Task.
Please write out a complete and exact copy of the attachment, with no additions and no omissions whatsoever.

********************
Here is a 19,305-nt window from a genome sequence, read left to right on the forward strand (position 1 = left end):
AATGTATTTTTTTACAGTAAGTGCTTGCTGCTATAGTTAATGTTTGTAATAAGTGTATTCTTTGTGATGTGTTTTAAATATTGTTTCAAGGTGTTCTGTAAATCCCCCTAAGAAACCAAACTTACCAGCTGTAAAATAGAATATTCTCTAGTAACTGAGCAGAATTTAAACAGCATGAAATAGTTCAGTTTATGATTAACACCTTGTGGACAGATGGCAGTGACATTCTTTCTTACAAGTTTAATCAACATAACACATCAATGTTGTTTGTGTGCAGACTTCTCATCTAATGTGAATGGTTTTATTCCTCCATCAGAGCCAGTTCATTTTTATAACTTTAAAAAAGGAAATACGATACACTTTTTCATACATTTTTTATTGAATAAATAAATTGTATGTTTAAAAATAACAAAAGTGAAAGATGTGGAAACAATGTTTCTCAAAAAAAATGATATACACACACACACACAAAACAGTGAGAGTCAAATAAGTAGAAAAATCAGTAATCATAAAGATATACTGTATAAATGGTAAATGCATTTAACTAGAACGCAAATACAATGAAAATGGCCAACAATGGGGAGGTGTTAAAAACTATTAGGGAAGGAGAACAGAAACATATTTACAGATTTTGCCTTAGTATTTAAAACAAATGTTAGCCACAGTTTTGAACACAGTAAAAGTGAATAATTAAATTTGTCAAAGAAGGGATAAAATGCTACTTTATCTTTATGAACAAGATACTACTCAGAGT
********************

Here is a 19,305-nt window from a genome sequence, read left to right on the forward strand (position 1 = left end):
AATGTATTTTTTTACAGTAAGTGCTTGCTGCTATAGTTAATGTTTGTAATAAGTGTATTCTTTGTGATGTGTTTTAAATATTGTTTCAAGGTGTTCTGTAAATCCCCCTAAGAAACCAAACTTACCAGCTGTAAAATAGAATATTCTCTAGTAACTGAGCAGAATTTAAACAGCATGAAATAGTTCAGTTTATGATTAACACCTTGTGGACAGATGGCAGTGACATTCTTTCTTACAAGTTTAATCAACATAACACATCAATGTTGTTTGTGTGCAGACTTCTCATCTAATGTGAATGGTTTTATTCCTCCATCAGAGCCAGTTCATTTTTATAACTTTAAAAAAGGAAATACGATACACTTTTTCATACATTTTTTATTGAATAAATAAATTGTATGTTTAAAAATAACAAAAGTGAAAGATGTGGAAACAATGTTTCTCAAAAAAAATGATATACACACACACACACAAAACAGTGAGAGTCAAATAAGTAGAAAAATCAGTAATCATAAAGATATACTGTATAAATGGTAAATGCATTTAACTAGAACGCAAATACAATGAAAATGGCCAACAATGGGGAGGTGTTAAAAACTATTAGGGAAGGAGAACAGAAACATATTTACAGATTTTGCCTTAGTATTTAAAACAAATGTTAGCCACAGTTTTGAACACAGTAAAAGTGAATAATTAAATTTGTCAAAGAAGGGATAAAATGCTACTTTATCTTTATGAACAAGATACTACTCAGAGT